“In many cases, homelessness is caused by extreme misfortune, not the lack of motivation by people who suffer from it.”-Elaina Wilson
EVERY MONTH we (pantries, soup kitchens) send our statistics to the Hunger Prevention Nutrition Assistance Program (HPNA) people – the government. Numbers tell it all: how many seniors, adults, children in how many households came by for a three-day-supply of food. Except…sometimes the numbers really don’t tell it all.
A Wednesday afternoon in the pantry prepares the statistics for the HPNAP people:
“Hi, how are you doing today? Can you sign your name here? How many people are in your household? The line isn’t too long today. Things seem to be going pretty fast.”
“Nice to see you Mary. How’re things going for you?”
“Thurman, we’re so glad we could make it here today. We’ve been having a little bit of a rough patch lately. Our three grandkids are coming tomorrow and we don’t have any food in the house at all.”
Or…”How are you doing today? Your hat is just beautiful. I bet it’s one of the ones you made yourself. Glad to see you.”
“I’M NOT DOING TOO WELL TODAY. I got evicted and I’m moving in with my friend Mike. And, he lives in a studio over on Simmons. Thurman, this year has been such a struggle. Here I am, a talented, well educated woman. I just can’t seem to overcome the obstacles I’m being faced with. I can’t get a job. My efforts to start something have just not worked at all. I’m so sorry to be unloading these things on you but, right now, there’s just no one else.”
IN THE RESOURCE POOR CATEGORY THE FAMILIES CHOOSE BETWEEN FOOD AND utilities, food and housing payments, food and medicine or medical care, food and transportation, food and gasoline. This category chooses between everyday necessities and food.
Or…”We haven’t seen you in awhile. How’re you doing?”
“ACTUALLY, I’M DOING PRETTY GOOD. I GOT THE BONE MARROW TRANSPLANT SCHEDULED for next month and now I’m looking for someone to go down with me to the city to help take care of me when I get out of the hospital. I have to stay in a motel for three months after the transplant and they won’t let me get the transplant until someone promises to go and be with me. Do you know someone who can go with me? Thurman, I have absolutely no money to pay this person. I’ve got no money left at all. I know you aren’t allowed a bulletin board but can I put up some kind of notice somewhere for help?”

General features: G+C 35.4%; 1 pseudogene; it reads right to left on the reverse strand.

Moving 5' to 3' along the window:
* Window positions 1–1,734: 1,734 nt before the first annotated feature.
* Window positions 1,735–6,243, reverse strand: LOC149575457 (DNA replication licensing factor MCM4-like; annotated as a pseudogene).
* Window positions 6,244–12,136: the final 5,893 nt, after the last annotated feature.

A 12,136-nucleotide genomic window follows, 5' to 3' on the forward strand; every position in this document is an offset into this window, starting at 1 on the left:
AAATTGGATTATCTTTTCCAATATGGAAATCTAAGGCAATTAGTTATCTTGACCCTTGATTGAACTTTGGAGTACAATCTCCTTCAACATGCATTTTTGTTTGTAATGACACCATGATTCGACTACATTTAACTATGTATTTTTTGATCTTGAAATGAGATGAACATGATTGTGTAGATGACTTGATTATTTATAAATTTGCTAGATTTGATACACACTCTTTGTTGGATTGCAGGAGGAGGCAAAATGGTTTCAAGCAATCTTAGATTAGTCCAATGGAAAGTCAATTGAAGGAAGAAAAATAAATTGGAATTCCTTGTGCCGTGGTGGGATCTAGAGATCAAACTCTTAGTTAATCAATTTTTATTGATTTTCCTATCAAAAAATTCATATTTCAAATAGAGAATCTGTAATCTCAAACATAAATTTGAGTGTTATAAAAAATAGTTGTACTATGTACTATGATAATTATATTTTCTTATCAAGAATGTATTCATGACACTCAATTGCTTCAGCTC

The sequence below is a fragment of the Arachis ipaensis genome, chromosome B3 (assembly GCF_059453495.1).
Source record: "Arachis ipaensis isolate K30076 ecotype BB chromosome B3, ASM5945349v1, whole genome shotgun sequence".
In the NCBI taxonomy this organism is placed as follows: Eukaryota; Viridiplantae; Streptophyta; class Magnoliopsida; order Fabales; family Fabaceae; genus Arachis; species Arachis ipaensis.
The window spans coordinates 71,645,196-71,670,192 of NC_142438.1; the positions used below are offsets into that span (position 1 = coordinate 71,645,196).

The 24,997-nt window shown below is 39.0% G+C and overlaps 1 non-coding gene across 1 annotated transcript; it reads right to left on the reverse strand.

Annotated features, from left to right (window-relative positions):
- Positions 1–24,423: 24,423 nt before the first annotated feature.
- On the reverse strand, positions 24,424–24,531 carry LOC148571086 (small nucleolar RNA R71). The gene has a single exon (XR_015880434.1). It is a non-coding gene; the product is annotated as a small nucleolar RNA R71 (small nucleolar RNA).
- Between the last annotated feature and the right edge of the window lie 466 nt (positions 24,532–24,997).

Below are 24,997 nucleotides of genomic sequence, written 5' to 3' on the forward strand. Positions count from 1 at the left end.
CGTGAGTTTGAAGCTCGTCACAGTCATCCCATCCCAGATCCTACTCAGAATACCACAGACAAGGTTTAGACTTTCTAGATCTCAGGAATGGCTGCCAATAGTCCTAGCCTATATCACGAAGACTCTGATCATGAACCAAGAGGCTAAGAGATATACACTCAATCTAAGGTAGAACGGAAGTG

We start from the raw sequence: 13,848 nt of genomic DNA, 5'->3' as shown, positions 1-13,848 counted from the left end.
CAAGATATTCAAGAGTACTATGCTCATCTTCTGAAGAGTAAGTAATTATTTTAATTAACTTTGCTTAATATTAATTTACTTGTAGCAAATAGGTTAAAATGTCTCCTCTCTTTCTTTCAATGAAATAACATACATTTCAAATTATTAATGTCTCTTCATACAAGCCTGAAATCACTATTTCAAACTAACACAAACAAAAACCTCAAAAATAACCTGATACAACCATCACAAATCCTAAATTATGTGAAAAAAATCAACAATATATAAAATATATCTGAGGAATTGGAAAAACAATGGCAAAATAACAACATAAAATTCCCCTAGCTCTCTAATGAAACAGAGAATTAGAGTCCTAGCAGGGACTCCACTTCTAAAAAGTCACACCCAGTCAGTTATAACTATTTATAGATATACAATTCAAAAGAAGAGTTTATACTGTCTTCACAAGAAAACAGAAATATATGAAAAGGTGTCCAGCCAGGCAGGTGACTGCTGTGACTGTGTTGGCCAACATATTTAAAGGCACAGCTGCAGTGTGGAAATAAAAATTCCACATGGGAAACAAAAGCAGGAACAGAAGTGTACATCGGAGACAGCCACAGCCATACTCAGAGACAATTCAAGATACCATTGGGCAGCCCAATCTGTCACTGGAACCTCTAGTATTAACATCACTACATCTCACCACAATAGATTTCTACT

“I wish we did. But the building committee won’t allow us to put anything on the walls. I’ll try to spread the word, though.”
MANY PEOPLE SERVED BY PANTRIES LIVE IN poor health or without access to adequate medical care. About 50% of pantry shoppers have unpaid medical or hospital bills. This lack of insurance can be financially devastating to a family when illness strikes. The longer a person is uninsured, the worse the health becomes.
Or…”Hey Chuck, how’re you doing? We haven’t seen you in awhile.”
“Not so good Thurman. I’ve got to have neck surgery again. This is going to be the third time. I’m not even supposed to be out today but I’m completely out of food.”
Or…”Good to see you Bob. We haven’t seen you in awhile. What’s happening?”
“Well, Thurman, my car’s engine died so I can’t get out of the house. I’m completely out of food so I begged a neighbor to bring me here today.”
MOST PEOPLE SEEKING FOOD ASSISTANCE LIVE IN households existing below the Federal Poverty Line. About 75% of these people nationally earn less than $17,000 per year for a household of three.
Or…”How’re you doing today?”
“Fred’s still in the hospital. He’s been diagnosed with kidney disease and is on a special diet I’m so glad you had me go see Dr. Longmore. He told me exactly who to go see, what paperwork to get…everything I needed to get care for Fred. Because, Thurman, you know that I don’t have a dime. He’s going to get out of the hospital soon and will be on a special diet. Thank God the pantry has all these fruits and vegetables. Thurman, I don’t know what we would do without this pantry. You know we have no money and are living right on the edge. I’m hoping you have some laundry soap today.”
Or…”We haven’t seen you in a looong time. How’re things going?”
“WELL, IT’S BEEN A VERY COLD WINTER. I’ve been having a little housing trouble. I was camping out on Meads Mountain but I got caught and fined $500. So, I picked up my things and moved in from the road another thousand feet. I don’t think anyone can see me from the road now. And, I’ll tell you Thurman, it’s cold up there.”
Taken from the perspective of the people in the line, the statistics tell it all…just like it is.
AT THE END OF THE MONTH, EVERY MONTH, WE PACK UP THESE STORIES, THESE PEOPLES’ LIVES, THESE PEOPLES’ STRUGGLES AND PUT THEM INTO NUMBERS AND MAIL THEM TO THE HPNAP OFFICE.
That about tells it all.
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Peace and food for all.
alleviating hunger, Disaster Preparation, emergency feeding programs, emergency food assistance, emergency food assistance program, feeding the homeless, Feeding the Hungry, food pantries, food pantry, food pantry blog, homelessness, Hunger is Not a Disease blog, nutrition assistance, Thurman Greco, Upstate New York, Woodstock NY